Yes, we know clouds are going to hang in mid air since effect of gravity is negligible on the water droplets. However, why do different clouds have different heights?. For instance, if two regions of water vapour condenses in mid air at a position, one into a small cloud and one into a big cloud, why does bigger one should become stable at a lower height? We will be using some maths to determine why there should be different layers of clouds.
I am assuming the following for my back-of-the-envelope calculations.
First of all, we have clouds with mass mc, and their weight will be Wc = mc . g (c stands for cloud).
And we have hot air rising from the ground upwards due to expansion, because of the heat from the sun. I am going to treat this rising hot air as bubbles of hot air in atmosphere (just like bubbles in water) - so that we can visualize it.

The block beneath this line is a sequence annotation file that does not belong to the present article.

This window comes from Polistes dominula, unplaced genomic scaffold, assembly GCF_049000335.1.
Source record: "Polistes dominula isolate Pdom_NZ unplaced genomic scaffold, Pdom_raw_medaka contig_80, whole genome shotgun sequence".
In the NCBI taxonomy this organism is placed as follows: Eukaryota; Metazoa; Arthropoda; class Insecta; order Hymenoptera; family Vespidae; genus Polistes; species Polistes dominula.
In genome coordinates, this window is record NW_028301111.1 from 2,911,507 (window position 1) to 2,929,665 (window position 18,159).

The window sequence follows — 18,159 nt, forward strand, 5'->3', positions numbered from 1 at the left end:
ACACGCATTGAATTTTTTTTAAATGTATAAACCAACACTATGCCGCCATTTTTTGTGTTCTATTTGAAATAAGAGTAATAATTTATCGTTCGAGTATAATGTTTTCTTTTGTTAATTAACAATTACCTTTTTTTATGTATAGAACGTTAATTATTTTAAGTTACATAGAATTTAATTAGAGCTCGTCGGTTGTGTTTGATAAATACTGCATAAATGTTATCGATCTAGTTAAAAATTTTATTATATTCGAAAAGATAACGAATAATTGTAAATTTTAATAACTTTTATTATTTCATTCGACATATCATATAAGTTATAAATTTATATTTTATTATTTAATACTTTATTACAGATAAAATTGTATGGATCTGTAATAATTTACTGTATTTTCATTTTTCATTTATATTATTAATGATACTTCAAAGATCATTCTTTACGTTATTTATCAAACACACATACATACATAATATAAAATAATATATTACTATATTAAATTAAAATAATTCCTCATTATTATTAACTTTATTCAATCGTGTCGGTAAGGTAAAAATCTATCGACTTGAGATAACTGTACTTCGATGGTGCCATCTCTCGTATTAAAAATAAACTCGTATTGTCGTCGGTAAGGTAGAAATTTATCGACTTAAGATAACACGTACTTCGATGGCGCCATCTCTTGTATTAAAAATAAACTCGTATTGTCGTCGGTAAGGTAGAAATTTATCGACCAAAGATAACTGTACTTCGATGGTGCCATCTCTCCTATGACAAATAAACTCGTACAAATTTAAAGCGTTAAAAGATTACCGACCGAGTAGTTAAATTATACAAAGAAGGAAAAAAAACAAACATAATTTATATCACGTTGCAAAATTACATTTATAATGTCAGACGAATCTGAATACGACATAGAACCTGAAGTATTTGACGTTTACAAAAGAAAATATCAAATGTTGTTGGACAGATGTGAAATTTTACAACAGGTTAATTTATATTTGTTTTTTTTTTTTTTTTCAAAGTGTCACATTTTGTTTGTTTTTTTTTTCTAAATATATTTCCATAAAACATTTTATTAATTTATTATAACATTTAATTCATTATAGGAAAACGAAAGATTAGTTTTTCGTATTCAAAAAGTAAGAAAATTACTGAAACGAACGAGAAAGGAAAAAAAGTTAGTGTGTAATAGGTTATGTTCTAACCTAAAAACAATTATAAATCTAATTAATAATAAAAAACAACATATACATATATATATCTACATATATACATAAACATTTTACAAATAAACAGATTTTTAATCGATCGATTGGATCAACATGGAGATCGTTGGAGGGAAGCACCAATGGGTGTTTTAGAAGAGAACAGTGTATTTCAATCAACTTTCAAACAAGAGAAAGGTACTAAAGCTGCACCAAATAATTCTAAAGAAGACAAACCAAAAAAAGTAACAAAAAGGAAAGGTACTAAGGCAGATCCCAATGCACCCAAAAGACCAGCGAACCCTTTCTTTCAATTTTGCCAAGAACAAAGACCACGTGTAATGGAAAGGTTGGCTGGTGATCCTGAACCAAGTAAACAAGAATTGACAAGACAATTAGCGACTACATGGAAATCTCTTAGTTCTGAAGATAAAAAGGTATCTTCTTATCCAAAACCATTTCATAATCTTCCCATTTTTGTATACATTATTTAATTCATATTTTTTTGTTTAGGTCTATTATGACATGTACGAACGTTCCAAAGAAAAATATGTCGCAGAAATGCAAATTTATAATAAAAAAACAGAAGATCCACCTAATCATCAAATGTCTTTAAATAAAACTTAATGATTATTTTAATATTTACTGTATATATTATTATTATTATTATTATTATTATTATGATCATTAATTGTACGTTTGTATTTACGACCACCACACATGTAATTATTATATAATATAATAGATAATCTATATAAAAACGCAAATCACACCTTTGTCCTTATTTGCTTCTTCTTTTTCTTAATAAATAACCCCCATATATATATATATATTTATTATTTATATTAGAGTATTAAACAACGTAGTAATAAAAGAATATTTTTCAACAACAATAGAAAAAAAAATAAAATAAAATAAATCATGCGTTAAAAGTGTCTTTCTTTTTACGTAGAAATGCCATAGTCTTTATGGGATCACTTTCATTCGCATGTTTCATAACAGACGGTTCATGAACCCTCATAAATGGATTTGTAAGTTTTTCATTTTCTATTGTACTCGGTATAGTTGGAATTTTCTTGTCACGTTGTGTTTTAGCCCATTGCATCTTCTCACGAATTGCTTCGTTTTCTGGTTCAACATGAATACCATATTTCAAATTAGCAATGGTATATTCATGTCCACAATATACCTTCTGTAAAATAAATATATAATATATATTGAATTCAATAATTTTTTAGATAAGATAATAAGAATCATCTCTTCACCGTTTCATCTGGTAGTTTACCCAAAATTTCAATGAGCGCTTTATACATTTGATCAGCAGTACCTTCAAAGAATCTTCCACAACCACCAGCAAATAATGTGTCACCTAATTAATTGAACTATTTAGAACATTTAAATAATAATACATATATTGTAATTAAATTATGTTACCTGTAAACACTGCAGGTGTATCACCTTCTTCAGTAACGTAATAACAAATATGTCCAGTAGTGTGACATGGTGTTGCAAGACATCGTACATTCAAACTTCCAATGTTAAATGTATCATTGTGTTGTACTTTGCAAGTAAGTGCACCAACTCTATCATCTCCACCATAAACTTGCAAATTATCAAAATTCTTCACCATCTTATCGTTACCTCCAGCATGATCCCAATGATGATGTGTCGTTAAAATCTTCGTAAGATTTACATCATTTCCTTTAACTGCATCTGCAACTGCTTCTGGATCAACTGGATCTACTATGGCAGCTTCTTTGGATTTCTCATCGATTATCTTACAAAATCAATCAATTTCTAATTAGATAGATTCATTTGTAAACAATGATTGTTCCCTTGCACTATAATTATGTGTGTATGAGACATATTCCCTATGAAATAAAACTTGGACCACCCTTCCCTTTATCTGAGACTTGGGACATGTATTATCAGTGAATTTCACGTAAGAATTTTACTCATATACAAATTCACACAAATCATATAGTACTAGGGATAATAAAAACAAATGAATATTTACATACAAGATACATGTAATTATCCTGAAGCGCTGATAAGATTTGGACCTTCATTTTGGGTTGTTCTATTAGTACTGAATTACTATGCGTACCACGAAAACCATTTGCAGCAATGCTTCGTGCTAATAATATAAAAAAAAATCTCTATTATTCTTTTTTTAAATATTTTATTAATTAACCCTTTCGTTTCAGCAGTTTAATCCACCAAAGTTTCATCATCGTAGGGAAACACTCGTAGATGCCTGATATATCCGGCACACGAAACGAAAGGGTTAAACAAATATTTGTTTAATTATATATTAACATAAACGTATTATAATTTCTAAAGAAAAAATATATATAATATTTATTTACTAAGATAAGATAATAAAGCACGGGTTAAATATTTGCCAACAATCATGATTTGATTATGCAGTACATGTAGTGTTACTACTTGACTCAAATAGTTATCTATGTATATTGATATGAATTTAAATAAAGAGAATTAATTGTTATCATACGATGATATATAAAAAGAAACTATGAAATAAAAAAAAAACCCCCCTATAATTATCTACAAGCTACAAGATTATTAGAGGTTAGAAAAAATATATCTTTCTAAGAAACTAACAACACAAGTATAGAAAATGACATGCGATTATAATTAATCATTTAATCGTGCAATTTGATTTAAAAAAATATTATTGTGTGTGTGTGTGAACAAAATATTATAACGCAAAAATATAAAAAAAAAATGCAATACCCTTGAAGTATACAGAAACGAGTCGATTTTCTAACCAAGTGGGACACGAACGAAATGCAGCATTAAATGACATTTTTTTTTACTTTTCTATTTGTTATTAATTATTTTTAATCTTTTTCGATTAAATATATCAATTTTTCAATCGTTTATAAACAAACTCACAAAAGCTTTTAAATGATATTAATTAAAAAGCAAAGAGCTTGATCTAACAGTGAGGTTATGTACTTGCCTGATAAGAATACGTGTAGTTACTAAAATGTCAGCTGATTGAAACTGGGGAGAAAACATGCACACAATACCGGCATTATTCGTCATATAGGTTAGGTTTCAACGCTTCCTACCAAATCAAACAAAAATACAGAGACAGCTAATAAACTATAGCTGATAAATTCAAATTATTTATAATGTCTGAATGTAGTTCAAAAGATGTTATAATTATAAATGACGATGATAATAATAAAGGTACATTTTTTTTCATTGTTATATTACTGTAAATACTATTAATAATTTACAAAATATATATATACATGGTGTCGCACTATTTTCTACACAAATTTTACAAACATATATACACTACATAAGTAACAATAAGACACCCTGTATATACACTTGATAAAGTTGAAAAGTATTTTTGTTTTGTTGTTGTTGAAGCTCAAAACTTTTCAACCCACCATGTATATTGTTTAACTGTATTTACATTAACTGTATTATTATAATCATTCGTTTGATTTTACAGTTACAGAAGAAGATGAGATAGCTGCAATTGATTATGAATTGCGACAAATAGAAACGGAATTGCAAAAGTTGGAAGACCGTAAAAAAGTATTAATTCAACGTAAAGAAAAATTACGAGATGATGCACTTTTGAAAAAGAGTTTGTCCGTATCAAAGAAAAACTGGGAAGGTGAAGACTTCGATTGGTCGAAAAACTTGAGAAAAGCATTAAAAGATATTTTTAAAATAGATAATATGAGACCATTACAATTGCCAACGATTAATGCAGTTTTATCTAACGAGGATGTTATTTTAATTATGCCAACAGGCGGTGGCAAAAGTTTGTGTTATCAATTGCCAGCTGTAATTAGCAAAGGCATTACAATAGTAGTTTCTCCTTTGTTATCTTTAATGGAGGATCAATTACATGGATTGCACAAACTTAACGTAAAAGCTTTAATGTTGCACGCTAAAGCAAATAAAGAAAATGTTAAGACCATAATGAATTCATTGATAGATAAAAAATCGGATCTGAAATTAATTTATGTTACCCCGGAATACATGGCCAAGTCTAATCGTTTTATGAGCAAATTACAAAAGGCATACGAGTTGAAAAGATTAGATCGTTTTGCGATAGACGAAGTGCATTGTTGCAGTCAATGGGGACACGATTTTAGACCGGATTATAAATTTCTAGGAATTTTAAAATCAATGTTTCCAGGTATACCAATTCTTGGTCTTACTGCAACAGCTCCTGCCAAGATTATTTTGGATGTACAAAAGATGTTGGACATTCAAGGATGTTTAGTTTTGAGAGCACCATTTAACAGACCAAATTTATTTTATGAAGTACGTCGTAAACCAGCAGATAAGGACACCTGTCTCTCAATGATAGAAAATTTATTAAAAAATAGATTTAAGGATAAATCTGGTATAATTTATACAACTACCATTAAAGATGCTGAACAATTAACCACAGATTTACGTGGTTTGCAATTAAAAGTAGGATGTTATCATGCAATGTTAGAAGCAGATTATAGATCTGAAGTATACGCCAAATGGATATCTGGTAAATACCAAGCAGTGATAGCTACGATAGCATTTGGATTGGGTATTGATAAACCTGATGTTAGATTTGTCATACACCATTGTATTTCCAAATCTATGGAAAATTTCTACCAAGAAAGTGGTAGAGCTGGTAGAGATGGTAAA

The upthrust on these hot air bubbles can be determined with Archimedes principle, which states that the upthrust force , Fu is equal to the weight of fluid displaced. Here, volume V is the volume of hot air bubble.
Assuming that these hot air bubbles are fluid, their volume can be determined by the ideal gas equation (which is of course, an over simplification).
From here, we know that the volume of the air bubble is a function of temperature and pressure.
Now we know that the temperature of these air bubbles is going to be increasing due to heat from sun (They will eventually cool down as they reach a greater height, but for now, let's assume that the heat from the sun which goes into the air bubble is not lost - or at least not lost just before hitting the clouds).